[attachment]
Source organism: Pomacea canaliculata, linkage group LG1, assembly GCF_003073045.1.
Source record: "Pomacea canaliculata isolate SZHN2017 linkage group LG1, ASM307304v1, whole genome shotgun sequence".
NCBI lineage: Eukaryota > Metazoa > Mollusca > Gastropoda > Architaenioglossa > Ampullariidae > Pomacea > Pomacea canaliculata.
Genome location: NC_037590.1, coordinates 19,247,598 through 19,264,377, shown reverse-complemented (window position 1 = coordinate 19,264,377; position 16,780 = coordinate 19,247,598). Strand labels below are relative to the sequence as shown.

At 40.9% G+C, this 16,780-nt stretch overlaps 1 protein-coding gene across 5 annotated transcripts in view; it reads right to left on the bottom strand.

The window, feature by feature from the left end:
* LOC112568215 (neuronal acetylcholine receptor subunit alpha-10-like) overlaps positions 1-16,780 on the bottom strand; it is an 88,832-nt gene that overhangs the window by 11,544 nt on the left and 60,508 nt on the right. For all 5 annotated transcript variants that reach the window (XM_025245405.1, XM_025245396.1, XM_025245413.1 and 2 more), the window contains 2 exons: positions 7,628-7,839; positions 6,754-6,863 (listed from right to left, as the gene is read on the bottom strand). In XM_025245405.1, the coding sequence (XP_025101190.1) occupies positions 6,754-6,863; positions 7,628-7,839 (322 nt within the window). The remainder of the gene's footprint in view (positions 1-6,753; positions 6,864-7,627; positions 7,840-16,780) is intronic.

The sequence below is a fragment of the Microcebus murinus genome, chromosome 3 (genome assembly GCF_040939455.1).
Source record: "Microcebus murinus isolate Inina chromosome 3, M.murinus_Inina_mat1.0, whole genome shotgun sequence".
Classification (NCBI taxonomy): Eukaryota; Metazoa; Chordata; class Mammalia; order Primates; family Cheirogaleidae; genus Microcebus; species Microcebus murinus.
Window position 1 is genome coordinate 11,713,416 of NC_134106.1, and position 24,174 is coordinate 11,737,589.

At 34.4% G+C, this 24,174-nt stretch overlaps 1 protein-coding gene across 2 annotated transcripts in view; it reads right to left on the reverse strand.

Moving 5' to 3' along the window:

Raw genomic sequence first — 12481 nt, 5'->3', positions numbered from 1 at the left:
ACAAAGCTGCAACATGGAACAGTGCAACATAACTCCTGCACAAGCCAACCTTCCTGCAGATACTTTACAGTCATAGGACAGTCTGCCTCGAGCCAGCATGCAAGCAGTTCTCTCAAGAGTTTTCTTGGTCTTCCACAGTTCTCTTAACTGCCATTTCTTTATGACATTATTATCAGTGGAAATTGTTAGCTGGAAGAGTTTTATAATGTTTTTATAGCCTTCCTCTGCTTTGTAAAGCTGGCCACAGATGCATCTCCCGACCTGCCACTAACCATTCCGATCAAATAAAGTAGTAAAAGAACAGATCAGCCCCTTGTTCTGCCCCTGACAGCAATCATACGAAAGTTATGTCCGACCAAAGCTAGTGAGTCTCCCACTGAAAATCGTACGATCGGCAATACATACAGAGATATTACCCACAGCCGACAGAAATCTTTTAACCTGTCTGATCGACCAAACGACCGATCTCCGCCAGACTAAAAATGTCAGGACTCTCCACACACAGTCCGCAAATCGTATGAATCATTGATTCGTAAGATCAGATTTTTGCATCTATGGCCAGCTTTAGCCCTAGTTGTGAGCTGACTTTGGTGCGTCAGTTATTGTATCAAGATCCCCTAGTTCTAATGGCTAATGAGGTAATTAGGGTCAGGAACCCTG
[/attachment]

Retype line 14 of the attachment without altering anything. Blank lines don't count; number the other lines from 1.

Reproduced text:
Raw genomic sequence first — 12481 nt, 5'->3', positions numbered from 1 at the left: